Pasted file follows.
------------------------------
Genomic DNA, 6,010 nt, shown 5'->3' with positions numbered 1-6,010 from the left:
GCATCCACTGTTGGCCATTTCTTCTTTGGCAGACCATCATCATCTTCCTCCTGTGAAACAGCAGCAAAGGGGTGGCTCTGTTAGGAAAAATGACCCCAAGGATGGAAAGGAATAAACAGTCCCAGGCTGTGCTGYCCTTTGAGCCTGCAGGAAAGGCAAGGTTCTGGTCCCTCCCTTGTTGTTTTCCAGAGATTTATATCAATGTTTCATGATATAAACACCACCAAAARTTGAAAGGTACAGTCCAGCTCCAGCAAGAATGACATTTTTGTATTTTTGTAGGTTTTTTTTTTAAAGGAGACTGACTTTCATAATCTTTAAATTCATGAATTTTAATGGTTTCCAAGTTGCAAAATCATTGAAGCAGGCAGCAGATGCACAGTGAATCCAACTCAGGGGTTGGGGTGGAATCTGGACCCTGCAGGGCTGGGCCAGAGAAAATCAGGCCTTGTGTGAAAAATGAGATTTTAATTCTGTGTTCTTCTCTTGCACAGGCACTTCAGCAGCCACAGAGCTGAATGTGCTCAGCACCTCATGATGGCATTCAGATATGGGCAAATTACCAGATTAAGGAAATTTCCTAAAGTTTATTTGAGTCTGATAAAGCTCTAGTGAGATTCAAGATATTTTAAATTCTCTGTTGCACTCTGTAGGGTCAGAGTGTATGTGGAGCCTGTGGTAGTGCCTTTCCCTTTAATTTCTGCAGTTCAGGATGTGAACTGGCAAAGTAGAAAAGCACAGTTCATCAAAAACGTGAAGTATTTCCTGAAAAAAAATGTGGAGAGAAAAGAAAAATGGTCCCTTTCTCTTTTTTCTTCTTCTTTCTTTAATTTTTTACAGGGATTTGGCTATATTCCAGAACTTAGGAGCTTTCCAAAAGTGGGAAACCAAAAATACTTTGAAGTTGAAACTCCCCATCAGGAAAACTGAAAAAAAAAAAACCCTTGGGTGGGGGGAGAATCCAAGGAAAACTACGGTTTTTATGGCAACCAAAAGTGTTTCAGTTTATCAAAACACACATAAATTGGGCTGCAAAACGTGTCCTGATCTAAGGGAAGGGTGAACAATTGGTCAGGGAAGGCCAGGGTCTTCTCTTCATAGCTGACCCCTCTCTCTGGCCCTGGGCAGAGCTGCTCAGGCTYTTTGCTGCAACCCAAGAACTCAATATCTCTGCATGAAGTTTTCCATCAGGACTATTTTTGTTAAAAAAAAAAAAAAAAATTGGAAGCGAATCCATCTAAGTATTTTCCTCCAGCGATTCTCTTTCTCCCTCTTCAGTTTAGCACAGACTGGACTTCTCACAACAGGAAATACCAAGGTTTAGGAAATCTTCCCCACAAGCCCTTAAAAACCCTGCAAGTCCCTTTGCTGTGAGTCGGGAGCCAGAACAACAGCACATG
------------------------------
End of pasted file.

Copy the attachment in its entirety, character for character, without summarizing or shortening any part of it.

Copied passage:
Genomic DNA, 6,010 nt, shown 5'->3' with positions numbered 1-6,010 from the left:
GCATCCACTGTTGGCCATTTCTTCTTTGGCAGACCATCATCATCTTCCTCCTGTGAAACAGCAGCAAAGGGGTGGCTCTGTTAGGAAAAATGACCCCAAGGATGGAAAGGAATAAACAGTCCCAGGCTGTGCTGYCCTTTGAGCCTGCAGGAAAGGCAAGGTTCTGGTCCCTCCCTTGTTGTTTTCCAGAGATTTATATCAATGTTTCATGATATAAACACCACCAAAARTTGAAAGGTACAGTCCAGCTCCAGCAAGAATGACATTTTTGTATTTTTGTAGGTTTTTTTTTTAAAGGAGACTGACTTTCATAATCTTTAAATTCATGAATTTTAATGGTTTCCAAGTTGCAAAATCATTGAAGCAGGCAGCAGATGCACAGTGAATCCAACTCAGGGGTTGGGGTGGAATCTGGACCCTGCAGGGCTGGGCCAGAGAAAATCAGGCCTTGTGTGAAAAATGAGATTTTAATTCTGTGTTCTTCTCTTGCACAGGCACTTCAGCAGCCACAGAGCTGAATGTGCTCAGCACCTCATGATGGCATTCAGATATGGGCAAATTACCAGATTAAGGAAATTTCCTAAAGTTTATTTGAGTCTGATAAAGCTCTAGTGAGATTCAAGATATTTTAAATTCTCTGTTGCACTCTGTAGGGTCAGAGTGTATGTGGAGCCTGTGGTAGTGCCTTTCCCTTTAATTTCTGCAGTTCAGGATGTGAACTGGCAAAGTAGAAAAGCACAGTTCATCAAAAACGTGAAGTATTTCCTGAAAAAAAATGTGGAGAGAAAAGAAAAATGGTCCCTTTCTCTTTTTTCTTCTTCTTTCTTTAATTTTTTACAGGGATTTGGCTATATTCCAGAACTTAGGAGCTTTCCAAAAGTGGGAAACCAAAAATACTTTGAAGTTGAAACTCCCCATCAGGAAAACTGAAAAAAAAAAAACCCTTGGGTGGGGGGAGAATCCAAGGAAAACTACGGTTTTTATGGCAACCAAAAGTGTTTCAGTTTATCAAAACACACATAAATTGGGCTGCAAAACGTGTCCTGATCTAAGGGAAGGGTGAACAATTGGTCAGGGAAGGCCAGGGTCTTCTCTTCATAGCTGACCCCTCTCTCTGGCCCTGGGCAGAGCTGCTCAGGCTYTTTGCTGCAACCCAAGAACTCAATATCTCTGCATGAAGTTTTCCATCAGGACTATTTTTGTTAAAAAAAAAAAAAAAAATTGGAAGCGAATCCATCTAAGTATTTTCCTCCAGCGATTCTCTTTCTCCCTCTTCAGTTTAGCACAGACTGGACTTCTCACAACAGGAAATACCAAGGTTTAGGAAATCTTCCCCACAAGCCCTTAAAAACCCTGCAAGTCCCTTTGCTGTGAGTCGGGAGCCAGAACAACAGCACATG